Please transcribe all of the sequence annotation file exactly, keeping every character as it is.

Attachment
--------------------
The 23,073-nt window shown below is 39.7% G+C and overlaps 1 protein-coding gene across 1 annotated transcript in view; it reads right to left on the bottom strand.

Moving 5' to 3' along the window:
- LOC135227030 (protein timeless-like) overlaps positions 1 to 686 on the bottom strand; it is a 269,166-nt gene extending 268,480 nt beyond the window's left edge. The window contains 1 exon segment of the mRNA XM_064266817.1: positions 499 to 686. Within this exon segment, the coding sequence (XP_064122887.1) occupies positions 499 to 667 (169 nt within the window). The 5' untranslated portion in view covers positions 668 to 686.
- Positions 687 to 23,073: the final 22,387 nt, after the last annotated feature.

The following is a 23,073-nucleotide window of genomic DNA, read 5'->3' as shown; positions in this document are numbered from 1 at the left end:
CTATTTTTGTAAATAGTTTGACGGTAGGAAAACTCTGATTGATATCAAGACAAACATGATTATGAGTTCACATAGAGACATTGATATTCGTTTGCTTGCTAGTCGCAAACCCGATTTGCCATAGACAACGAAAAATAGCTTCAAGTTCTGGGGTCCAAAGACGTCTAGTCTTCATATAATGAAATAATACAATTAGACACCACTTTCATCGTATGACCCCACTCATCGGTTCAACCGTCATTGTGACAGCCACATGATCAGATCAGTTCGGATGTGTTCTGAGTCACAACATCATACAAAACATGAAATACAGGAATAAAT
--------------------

The 23,073-nt window shown below is 39.7% G+C and overlaps 1 protein-coding gene across 1 annotated transcript in view; it reads right to left on the bottom strand.

Moving 5' to 3' along the window:
- LOC135227030 (protein timeless-like) overlaps positions 1 to 686 on the bottom strand; it is a 269,166-nt gene extending 268,480 nt beyond the window's left edge. The window contains 1 exon segment of the mRNA XM_064266817.1: positions 499 to 686. Within this exon segment, the coding sequence (XP_064122887.1) occupies positions 499 to 667 (169 nt within the window). The 5' untranslated portion in view covers positions 668 to 686.
- Positions 687 to 23,073: the final 22,387 nt, after the last annotated feature.

The following is a 23,073-nucleotide window of genomic DNA, read 5'->3' as shown; positions in this document are numbered from 1 at the left end:
CTATTTTTGTAAATAGTTTGACGGTAGGAAAACTCTGATTGATATCAAGACAAACATGATTATGAGTTCACATAGAGACATTGATATTCGTTTGCTTGCTAGTCGCAAACCCGATTTGCCATAGACAACGAAAAATAGCTTCAAGTTCTGGGGTCCAAAGACGTCTAGTCTTCATATAATGAAATAATACAATTAGACACCACTTTCATCGTATGACCCCACTCATCGGTTCAACCGTCATTGTGACAGCCACATGATCAGATCAGTTCGGATGTGTTCTGAGTCACAACATCATACAAAACATGAAATACAGGAATAAAT